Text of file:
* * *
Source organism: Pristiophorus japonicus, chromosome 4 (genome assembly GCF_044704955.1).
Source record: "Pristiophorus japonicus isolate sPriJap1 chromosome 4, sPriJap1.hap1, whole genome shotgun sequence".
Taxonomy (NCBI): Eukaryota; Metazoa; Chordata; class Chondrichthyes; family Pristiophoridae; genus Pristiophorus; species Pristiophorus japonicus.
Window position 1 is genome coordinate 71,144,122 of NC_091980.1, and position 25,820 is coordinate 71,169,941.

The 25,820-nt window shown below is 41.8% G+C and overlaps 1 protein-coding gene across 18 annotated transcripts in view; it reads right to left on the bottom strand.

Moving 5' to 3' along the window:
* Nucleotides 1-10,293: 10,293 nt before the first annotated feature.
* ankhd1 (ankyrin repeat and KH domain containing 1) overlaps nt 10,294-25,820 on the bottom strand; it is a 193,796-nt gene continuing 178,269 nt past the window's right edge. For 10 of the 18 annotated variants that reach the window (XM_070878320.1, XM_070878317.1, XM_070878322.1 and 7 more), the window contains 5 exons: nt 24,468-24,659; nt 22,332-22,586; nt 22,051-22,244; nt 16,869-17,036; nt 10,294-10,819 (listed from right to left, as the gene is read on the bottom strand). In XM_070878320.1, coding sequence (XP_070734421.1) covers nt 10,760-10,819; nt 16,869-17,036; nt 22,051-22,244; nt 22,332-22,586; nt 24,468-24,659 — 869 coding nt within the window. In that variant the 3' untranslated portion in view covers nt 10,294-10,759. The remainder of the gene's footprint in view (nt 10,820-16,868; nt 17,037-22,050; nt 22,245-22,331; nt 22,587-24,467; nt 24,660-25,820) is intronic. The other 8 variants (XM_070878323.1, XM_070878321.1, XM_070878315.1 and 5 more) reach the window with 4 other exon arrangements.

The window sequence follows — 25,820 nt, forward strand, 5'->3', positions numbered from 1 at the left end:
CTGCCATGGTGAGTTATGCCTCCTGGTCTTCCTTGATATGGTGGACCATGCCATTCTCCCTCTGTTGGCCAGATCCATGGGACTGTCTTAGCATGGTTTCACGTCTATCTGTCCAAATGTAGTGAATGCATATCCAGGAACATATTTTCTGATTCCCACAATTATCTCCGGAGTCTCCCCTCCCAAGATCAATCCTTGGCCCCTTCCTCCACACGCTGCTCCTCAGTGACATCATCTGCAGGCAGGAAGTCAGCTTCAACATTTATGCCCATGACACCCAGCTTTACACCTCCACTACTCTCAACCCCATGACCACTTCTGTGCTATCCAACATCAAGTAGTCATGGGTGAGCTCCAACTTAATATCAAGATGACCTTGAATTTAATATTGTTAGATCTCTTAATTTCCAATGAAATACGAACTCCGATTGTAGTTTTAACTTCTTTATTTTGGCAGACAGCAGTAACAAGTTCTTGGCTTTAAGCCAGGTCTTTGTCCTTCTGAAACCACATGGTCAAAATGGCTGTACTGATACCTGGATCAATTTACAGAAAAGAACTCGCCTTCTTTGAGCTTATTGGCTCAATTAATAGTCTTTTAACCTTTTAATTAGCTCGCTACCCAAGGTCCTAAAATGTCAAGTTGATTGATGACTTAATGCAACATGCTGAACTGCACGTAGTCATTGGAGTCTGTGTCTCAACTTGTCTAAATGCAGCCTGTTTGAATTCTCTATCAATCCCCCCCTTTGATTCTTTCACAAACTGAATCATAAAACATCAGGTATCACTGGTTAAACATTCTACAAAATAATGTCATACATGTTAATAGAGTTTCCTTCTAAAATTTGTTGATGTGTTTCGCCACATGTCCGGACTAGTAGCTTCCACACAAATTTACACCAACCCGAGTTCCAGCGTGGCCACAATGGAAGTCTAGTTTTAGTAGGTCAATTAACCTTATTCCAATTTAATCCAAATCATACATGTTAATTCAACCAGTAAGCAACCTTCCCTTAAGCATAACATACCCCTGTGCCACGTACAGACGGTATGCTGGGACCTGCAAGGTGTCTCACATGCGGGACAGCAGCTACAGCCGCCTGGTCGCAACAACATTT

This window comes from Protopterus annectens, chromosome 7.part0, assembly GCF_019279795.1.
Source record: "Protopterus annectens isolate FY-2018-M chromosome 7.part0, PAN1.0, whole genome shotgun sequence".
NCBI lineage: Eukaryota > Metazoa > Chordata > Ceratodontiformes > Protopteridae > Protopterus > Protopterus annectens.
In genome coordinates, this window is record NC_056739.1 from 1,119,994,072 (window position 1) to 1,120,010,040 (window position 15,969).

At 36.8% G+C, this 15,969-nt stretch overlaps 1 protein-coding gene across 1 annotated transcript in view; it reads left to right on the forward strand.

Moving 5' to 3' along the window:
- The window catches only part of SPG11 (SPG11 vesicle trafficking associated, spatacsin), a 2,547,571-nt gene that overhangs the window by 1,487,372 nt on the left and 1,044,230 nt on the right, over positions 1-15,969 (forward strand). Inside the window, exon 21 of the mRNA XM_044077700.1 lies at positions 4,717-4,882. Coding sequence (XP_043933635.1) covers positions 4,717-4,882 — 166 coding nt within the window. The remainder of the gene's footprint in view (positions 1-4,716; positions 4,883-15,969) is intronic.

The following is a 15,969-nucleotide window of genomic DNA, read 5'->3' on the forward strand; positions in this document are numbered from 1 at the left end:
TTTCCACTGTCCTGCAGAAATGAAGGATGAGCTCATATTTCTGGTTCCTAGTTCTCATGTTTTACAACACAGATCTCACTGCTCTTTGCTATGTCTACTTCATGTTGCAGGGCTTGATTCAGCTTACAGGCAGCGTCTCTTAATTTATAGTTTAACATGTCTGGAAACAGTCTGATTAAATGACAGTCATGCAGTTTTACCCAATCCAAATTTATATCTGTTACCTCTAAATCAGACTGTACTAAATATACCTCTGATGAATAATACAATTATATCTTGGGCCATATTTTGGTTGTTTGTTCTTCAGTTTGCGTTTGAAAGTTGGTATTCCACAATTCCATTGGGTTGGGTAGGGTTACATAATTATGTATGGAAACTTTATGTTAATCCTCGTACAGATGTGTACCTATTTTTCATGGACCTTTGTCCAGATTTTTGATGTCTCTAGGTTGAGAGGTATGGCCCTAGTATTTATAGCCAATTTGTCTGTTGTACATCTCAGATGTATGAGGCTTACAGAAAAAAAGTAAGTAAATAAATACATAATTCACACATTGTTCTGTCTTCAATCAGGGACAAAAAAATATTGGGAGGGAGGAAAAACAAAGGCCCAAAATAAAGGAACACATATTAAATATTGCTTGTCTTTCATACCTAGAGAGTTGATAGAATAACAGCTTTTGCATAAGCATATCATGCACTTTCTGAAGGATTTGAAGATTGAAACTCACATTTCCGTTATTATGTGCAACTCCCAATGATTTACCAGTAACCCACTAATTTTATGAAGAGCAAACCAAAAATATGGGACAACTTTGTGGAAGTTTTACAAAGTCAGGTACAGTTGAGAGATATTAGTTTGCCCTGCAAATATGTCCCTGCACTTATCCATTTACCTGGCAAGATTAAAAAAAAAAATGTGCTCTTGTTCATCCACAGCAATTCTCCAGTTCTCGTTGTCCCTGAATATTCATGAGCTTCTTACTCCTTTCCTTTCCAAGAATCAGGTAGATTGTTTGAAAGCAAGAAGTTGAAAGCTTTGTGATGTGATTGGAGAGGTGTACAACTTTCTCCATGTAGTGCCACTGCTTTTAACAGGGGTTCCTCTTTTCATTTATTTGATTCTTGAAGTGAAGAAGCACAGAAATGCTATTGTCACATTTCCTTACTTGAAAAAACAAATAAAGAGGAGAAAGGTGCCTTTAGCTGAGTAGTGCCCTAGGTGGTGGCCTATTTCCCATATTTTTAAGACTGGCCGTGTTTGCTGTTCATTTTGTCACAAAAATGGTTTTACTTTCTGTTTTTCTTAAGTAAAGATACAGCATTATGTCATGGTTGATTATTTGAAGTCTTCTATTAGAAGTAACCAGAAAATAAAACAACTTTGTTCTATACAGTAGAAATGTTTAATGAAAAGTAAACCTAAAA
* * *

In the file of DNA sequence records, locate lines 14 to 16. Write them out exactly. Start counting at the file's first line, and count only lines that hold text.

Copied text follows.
In genome coordinates, this window is record NC_056739.1 from 1,119,994,072 (window position 1) to 1,120,010,040 (window position 15,969).

At 36.8% G+C, this 15,969-nt stretch overlaps 1 protein-coding gene across 1 annotated transcript in view; it reads left to right on the forward strand.

Moving 5' to 3' along the window: